Seven years ago I did not cook. I’d dabble in baking but my biggest claims to cooking fame were that I could slice garlic very thin and make a killer grilled cheese sandwich. I added salami and used rye bread for those sandwiches but for the most part, it was takeout, cereal or canned soup. I liked good food but I didn’t know how to prepare it.
This is where we find Mr.; he learned how to cook beside his grandmother, aunt and father. At the stove, stirring this and sprinkling that, he learned about the fundamentals of home cooked meals. We had an interesting “courtship”: We had moved in together, roommates in a small house just down the road from the University.
We bonded in the kitchen where I sat on the counter, chopped onions and garlic and watched him whirl about that tiny room, barely enough space to open the refrigerator and stand at the stove at the same time. Through that time I started to learn to cook, how flavours match and the meaning of smoke point with oil. When our daughter was born, I resolved to prepare all of her baby food. I was more confident in the kitchen, a few basics hitched in my back pocket. I feel a surge of pride every time Bubs says, “Mommy, how ‘bout we just make it” if I tell him we are out of something. To the kids, the kitchen is an adventure and you can always make it, if you just know how (ingredients tend to help). I love his confidence in the kitchen; the exuberance each of my children has for picking out foods to add to our meal. A bag of peas they’ll sneak onto the deck to shell and eat one at a time are from Ted. The ground beef in the tourtiere is from Maureen.
I feel a connection to people through the food I feed my family. How I prepare it links me to so many others. Apple pies are my mom standing at the sink peeling and chopping apples for Thanksgiving pies, the light from the fluorescent light over the sink bouncing off a bowl of salted water.
This morning I was awake before anyone else, save for the cats. The kids usually pick their breakfast, if we are running late it’s cereal with yogurt and a glass of soymilk or peanut butter toast with apple slices. Today I had time and set about to make oatmeal. I use the quick oats that take only 3 to 5 minutes, I had extra time but realistically I only had 10 extra minutes. Imagine my delight when the kids came down and neither was interested in oatmeal, both were intent on peanut butter toast.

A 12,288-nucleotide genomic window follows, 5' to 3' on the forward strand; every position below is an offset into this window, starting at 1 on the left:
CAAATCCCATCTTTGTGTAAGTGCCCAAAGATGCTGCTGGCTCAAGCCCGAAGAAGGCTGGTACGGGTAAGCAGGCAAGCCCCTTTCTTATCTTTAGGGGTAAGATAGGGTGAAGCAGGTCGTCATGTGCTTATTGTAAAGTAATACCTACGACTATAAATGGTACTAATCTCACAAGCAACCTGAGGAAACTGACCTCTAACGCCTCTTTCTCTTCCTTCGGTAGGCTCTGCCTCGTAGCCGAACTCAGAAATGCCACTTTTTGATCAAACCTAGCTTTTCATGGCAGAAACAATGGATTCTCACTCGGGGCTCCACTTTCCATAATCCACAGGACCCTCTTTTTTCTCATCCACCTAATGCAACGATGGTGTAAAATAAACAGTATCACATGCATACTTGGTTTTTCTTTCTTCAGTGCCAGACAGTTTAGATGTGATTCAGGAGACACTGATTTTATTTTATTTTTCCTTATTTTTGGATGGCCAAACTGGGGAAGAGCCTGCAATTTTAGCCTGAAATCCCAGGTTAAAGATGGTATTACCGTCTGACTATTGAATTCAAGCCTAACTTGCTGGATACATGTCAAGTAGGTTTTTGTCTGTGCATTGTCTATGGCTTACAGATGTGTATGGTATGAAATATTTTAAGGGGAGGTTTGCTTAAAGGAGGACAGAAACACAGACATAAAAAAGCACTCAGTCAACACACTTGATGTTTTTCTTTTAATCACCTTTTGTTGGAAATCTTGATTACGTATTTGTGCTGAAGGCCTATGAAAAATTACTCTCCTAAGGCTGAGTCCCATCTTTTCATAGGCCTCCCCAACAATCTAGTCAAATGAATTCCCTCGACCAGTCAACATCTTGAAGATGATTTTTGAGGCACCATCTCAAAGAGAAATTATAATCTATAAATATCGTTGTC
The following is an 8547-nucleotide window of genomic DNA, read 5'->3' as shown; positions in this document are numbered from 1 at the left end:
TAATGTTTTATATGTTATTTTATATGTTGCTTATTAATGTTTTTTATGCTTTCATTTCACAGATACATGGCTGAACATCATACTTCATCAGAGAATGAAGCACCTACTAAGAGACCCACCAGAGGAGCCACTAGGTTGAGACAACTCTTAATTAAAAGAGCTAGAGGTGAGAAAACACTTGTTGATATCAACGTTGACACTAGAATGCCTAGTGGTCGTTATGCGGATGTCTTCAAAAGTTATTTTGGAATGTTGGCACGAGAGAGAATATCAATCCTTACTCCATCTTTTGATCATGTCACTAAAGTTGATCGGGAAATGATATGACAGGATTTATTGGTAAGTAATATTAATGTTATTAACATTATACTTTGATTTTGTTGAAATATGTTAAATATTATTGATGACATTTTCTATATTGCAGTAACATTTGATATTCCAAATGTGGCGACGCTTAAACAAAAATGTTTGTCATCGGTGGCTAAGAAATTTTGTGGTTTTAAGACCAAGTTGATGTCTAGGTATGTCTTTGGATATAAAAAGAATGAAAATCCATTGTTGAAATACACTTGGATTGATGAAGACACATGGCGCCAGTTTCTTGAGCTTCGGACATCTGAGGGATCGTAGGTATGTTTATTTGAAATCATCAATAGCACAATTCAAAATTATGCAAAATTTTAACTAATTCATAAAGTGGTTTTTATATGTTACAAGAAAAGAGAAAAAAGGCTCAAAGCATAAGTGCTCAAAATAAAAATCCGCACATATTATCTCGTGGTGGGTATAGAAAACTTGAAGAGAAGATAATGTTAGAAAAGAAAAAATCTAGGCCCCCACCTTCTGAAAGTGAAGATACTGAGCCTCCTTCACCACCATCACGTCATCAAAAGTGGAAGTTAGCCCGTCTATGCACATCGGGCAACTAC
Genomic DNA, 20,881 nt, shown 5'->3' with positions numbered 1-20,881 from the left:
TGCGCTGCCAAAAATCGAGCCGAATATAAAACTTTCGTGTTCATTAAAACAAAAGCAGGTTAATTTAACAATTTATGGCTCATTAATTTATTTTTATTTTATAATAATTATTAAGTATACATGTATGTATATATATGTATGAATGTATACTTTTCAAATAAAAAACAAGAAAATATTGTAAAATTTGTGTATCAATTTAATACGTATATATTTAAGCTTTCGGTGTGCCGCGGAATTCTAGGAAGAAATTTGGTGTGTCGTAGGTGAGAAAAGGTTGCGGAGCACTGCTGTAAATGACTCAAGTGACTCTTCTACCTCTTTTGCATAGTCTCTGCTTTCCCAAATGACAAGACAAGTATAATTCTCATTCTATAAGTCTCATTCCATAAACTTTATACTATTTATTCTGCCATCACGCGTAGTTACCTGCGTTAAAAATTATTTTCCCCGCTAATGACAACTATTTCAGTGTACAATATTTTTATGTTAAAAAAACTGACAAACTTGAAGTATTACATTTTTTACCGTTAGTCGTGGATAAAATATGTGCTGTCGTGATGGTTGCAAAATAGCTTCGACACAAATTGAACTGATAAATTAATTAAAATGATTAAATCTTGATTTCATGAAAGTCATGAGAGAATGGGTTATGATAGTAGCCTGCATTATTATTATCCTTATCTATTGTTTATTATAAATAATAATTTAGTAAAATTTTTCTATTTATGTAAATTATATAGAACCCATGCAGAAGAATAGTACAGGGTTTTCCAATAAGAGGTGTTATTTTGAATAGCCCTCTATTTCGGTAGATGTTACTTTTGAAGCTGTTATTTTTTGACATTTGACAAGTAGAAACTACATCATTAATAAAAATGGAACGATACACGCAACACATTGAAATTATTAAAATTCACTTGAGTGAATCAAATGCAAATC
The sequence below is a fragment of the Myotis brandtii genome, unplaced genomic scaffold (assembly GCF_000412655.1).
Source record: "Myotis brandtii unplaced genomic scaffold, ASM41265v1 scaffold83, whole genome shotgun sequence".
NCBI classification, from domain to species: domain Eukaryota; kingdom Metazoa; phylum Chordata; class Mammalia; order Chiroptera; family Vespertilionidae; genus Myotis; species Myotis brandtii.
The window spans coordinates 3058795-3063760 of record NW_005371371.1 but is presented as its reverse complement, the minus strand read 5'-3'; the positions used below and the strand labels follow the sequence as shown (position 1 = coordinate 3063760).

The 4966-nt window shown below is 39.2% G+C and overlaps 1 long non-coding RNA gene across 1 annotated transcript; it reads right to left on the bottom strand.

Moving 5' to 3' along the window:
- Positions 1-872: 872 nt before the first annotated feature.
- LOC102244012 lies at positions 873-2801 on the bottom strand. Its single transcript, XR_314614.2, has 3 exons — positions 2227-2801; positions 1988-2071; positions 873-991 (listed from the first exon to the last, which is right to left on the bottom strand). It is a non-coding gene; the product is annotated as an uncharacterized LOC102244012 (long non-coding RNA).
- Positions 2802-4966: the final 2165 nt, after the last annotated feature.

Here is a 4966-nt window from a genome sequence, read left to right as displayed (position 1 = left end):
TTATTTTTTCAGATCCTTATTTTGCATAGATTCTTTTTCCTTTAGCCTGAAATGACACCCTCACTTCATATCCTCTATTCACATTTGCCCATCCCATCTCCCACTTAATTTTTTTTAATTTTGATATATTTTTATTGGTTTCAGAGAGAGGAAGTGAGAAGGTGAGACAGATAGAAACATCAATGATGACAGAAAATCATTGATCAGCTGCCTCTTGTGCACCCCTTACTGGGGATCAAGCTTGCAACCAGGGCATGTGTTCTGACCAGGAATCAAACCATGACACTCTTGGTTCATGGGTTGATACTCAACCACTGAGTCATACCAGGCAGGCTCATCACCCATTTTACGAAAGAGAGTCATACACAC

Thus, peanut butter and honey oatmeal.
The egg adds a beautiful creaminess, akin to a thick rice pudding. Be sure to keep the oatmeal over low heat for the egg to cook. A sprinkle of cinnamon sugar on top really completes the oatmeal, brings it to it full sense of oatmelness.
The Peanut Butter Honey Oatmeal
Note: I cook my quick oats just like rice. I start breakfast too early in the morning to worry about stirring anything into boiling water.
1 cup quick oats
2 cups water
2 tbsp smooth peanut butter
2-3 tsp honey
optional: honey roasted peanuts, soymilk, and cinnamon sugar
1. In a small/medium pot, pour in the quick oats and shake the pot to settle. Add water. Cover and heat on medium high. Once bubbles form, lower to a simmer for 3 minutes.
2. Keeping the heat on low, stir in the egg. Incorporate well. Add the peanut butter and mix until thoroughly mixed with the oatmeal. Add honey.
Serve with a drizzle of honey, cinnamon sugar and soymilk. Or, a few honey-roasted peanuts. Enjoy.